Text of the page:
The difference between hearing and listening at the Richmond Art Gallery

Photo courtesy of Stephane Bernard.

Painters today are faced with over 100 years’ worth of modernist experiments in painting on a flat canvas. For that reason, a select few have come to reinvent this millennial artistic practice through a change in process. In other words, by rethinking the act of painting itself, artists are producing new works that infringe on media usually considered as separate art forms, such as sculpture, video, and installation. Even the canvas as a support can be made to disappear entirely.

And this is where the central comparison of the Richmond Arts Gallery’s Close Listening exhibition comes from: the difference between hearing and listening. From an auditory standpoint, it is the same as the distinction between applying a coat of paint to a surface for decorative purposes and creating a work of art. In my opinion, if an artist isn’t challenging how the painting is being done by changing things up, they’re not paying close enough attention.

The trouble with painting in the present day, when compared to the difficulties of the past, is often a question of medium. I mean, why continue painting when photography, video, and the rise of hand-held digital devices now offer a multitude of easy ways to capture and share the world around you? Of course, this is simplifying things a bit, but it is essentially the dilemma that was faced by painters after the appearance of the camera at the end of the 19th century.

Photo courtesy of Stephane Bernard.
Photo courtesy of Stephane Bernard.

Artists of the day were scrambling to reinvent painting as a means of economical survival; one could argue that such movements as impressionism, cubism, and expressionism were born from a simple need to represent the human form in new and innovative ways. Likewise, abstraction appeared in Western painting around the same time, which is no mere coincidence; it’s because the presentation of shape, form, colour and line offered a visual language that was unique from the reproduction of images by novel technologies.

Luckily, a number of painters are pushing the art form beyond the picture plane, and Close Listening, curated by Ola Wlusek of the Ottawa Art Gallery, brings together four of the best-known Canadian artists pushing these boundaries to the Richmond Art Gallery.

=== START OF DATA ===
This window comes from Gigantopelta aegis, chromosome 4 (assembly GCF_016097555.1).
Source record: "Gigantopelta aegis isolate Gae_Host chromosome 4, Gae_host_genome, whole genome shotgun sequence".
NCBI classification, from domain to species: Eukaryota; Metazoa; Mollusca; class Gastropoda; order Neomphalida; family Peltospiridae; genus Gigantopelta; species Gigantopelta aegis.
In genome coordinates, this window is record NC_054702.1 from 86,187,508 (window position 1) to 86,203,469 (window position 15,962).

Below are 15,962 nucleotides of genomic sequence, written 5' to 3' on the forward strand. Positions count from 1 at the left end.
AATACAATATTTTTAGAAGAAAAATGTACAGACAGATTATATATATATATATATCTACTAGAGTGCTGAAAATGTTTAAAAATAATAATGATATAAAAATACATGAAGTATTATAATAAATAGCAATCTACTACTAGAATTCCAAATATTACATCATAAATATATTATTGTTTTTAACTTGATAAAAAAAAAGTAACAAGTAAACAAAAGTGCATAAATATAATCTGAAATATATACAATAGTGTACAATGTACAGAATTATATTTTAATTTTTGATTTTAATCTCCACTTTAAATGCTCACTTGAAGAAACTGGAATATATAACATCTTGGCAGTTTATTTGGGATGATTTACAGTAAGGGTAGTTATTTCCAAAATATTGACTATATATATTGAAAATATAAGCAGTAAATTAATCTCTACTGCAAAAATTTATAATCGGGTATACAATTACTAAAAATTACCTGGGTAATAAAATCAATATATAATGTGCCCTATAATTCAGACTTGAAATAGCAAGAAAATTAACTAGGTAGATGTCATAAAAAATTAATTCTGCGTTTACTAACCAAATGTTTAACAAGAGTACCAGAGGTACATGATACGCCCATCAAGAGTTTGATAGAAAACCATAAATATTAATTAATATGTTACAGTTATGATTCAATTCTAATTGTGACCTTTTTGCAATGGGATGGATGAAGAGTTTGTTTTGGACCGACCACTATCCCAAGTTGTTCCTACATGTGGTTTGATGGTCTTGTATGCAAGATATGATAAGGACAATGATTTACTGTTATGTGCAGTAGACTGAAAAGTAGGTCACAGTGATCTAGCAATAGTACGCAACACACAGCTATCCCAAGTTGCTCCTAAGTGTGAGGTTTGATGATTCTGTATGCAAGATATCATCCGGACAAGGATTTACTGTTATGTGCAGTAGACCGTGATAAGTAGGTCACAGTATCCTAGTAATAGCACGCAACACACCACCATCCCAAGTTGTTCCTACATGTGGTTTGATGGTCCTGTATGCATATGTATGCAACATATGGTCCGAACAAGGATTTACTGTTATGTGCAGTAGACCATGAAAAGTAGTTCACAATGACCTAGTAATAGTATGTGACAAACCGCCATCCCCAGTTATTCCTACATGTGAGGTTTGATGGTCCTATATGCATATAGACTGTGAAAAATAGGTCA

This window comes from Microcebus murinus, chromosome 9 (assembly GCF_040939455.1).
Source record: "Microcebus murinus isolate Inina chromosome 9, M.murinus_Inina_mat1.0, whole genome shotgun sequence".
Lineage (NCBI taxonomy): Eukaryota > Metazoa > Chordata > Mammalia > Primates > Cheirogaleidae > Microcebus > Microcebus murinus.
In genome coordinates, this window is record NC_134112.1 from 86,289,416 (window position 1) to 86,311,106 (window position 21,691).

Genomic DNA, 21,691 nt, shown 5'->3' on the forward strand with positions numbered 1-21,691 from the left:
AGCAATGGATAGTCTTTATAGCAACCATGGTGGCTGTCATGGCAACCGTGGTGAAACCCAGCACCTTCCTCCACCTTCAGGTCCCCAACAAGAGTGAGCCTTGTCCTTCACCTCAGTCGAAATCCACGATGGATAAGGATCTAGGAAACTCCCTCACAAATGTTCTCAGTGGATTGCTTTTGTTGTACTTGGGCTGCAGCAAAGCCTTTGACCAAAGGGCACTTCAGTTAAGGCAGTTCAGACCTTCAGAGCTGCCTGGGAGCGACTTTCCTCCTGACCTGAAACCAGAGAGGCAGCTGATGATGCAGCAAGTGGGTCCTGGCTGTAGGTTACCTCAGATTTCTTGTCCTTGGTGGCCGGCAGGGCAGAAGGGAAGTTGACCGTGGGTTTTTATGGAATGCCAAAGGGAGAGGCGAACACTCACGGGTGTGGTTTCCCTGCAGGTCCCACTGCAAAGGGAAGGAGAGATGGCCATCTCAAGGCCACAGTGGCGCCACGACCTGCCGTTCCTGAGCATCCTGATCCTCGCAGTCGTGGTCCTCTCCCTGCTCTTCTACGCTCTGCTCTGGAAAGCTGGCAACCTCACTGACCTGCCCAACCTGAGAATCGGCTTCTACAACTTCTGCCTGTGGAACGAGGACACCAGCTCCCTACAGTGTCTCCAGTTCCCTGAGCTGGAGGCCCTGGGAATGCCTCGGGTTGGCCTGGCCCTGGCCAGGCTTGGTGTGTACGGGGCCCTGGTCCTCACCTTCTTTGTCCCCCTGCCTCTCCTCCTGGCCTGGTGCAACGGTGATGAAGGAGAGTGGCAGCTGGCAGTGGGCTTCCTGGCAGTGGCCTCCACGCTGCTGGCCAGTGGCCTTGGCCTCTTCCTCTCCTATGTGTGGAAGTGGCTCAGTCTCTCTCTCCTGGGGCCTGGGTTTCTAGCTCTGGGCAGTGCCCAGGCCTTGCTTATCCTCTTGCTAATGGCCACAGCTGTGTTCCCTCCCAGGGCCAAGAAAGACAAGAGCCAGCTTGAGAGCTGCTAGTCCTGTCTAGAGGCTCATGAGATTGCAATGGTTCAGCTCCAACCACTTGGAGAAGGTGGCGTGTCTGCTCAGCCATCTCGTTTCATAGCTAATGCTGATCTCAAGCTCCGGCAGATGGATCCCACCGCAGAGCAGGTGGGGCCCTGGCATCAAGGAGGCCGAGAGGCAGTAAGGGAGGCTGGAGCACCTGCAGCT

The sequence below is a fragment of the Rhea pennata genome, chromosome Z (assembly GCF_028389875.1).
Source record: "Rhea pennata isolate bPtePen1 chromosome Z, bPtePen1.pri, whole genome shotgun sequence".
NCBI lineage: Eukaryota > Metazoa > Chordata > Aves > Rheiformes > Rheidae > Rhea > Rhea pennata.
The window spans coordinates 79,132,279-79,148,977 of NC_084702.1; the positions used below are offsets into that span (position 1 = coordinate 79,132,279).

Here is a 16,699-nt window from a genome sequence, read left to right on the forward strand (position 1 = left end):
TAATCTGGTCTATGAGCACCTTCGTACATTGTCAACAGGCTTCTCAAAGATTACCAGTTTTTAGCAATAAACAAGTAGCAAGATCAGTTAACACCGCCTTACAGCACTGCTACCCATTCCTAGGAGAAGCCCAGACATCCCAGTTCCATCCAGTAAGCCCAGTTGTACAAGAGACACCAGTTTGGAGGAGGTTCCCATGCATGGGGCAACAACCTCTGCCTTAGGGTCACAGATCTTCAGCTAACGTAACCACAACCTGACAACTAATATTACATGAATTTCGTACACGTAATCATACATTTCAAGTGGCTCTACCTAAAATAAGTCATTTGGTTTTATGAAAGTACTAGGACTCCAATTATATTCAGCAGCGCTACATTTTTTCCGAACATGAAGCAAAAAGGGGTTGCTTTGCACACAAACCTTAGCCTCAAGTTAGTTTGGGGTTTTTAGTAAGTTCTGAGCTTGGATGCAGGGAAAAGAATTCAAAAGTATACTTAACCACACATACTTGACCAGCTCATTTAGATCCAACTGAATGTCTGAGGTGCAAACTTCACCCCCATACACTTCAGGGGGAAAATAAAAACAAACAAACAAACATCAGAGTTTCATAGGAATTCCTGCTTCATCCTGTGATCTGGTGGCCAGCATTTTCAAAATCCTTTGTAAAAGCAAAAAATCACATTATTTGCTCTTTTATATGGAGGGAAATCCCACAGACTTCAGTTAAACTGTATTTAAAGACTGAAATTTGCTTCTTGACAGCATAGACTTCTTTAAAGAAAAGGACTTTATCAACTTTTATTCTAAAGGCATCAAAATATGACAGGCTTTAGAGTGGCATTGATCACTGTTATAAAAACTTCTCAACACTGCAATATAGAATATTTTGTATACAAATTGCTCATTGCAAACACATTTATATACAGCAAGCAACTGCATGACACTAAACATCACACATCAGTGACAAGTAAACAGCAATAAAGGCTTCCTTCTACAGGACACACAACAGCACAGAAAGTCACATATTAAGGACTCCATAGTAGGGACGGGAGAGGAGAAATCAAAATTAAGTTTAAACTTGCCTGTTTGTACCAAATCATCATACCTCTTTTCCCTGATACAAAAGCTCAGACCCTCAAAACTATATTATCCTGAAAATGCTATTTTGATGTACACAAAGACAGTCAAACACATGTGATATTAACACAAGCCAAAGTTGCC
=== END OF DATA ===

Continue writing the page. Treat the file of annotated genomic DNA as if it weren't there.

The first to be presented in the space is Eli Bornowsky. Having been widely exhibited in Vancouver, his large-format diptychs can appear somewhat familiar, though several smaller wooden pieces from 2013 breach the third dimension with the addition of coloured spheres. Punctuating this same space are works by New York-based Monique Mouton, oil paintings rendered on biomorphicly shaped wooden panels.

Just a bit further off, the work of Vancouver resident Jeremy Hof can be seen. In this case, layered coats of acrylic paint are excavated to lay bare the technicoloured strata of the medium. As such, both painstaking addition and judicious subtraction play a key role in the final work.

Lastly, the circular gallery space houses several pieces by Korean-born Jinny Yu, who now calls Ottawa home. Appropriating lengths of mirror, sheets of aluminum, or large industrial counter tops into the vocabulary of painting is no easy task, yet Yu’s works presented offer a formal consistency that speaks for itself.

Suffice it to say that the exhibition deals with painting from a conceptual point of view. At the risk of creating a show that is overly intimidating to casual art fans, the curator has selected an accessible number of abstract works that clearly survey the creative concerns of attentive painters in the present day.   

Close Listening is at the Richmond Art Gallery from January 31 to March 29. For more information, visit